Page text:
Symposium examines structural racism in criminal justice system

Paul Butler
Paul Butler

At a symposium held at the Brandeis School of Law March 23, 2018, scholars from around the country gathered to discuss structural inequality as seen in the U.S. criminal justice system. 

Dismantling Structural Inequality: Lock ups, Systemic Chokeholds, and Race-Based Policing brought together renowned speakers and authors, among them Georgetown Law's Paul Butler (Chokehold: Policing Black Men) and American University's Angela J. Davis (Policing the Black Man: Arrest, Prosecution, and Imprisonment).
Using case studies, statistics and research, the experts outlined the ways in which the criminal justice system is negatively impacted by and reinforces systemic racism.
"What brought me to law school is a lot of these issues," said first-year law student Kaylee Raymer. "I'm really passionate about criminal justice reform because it's affected people who I love and people who look like me. When I heard about this event, I knew I had to be here because it's the reason I'm in law school.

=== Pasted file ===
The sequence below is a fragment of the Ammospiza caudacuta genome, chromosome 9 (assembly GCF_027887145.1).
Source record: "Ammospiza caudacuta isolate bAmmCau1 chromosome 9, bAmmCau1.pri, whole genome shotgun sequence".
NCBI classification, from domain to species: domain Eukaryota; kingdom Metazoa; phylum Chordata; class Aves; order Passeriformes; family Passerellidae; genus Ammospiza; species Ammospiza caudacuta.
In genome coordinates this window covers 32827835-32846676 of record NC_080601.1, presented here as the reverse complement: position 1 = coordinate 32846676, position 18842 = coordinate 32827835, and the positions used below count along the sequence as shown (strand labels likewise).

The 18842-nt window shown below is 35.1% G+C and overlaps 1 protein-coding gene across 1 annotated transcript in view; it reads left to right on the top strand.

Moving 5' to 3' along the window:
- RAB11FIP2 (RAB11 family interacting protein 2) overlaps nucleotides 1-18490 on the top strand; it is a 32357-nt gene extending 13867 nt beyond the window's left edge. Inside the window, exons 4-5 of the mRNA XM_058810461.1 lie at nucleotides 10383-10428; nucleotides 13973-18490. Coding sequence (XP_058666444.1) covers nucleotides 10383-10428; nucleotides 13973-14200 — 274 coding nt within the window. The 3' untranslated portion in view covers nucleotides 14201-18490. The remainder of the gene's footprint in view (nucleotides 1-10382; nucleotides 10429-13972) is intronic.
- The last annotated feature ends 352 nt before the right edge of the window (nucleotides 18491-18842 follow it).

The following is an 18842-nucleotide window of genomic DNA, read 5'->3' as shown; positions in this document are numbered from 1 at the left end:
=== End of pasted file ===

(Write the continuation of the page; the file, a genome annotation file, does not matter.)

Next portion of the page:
"My goal is to leave law school and become a public defender, fighting these issues head-on. The more I can learn from people who have done the scholarship, the more effective I'll be," she said.
Ed Monahan, former chief public defender with the Department of Kentucky Advocacy and a presenter at the symposium, said that the program was an important one for the law school to host.
"Listening to these presentations and the concept of this program, it speaks volumes about the University of Louisville law school and its leadership to have a program with this focus here at the law school," he said.
See presentations from Butler, Georgia State's Nirej Sekhon and Brandeis Law's Cedric Merlin Powell.
See presentations from Davis, Brandeis Law's Laura McNeal and Monahan.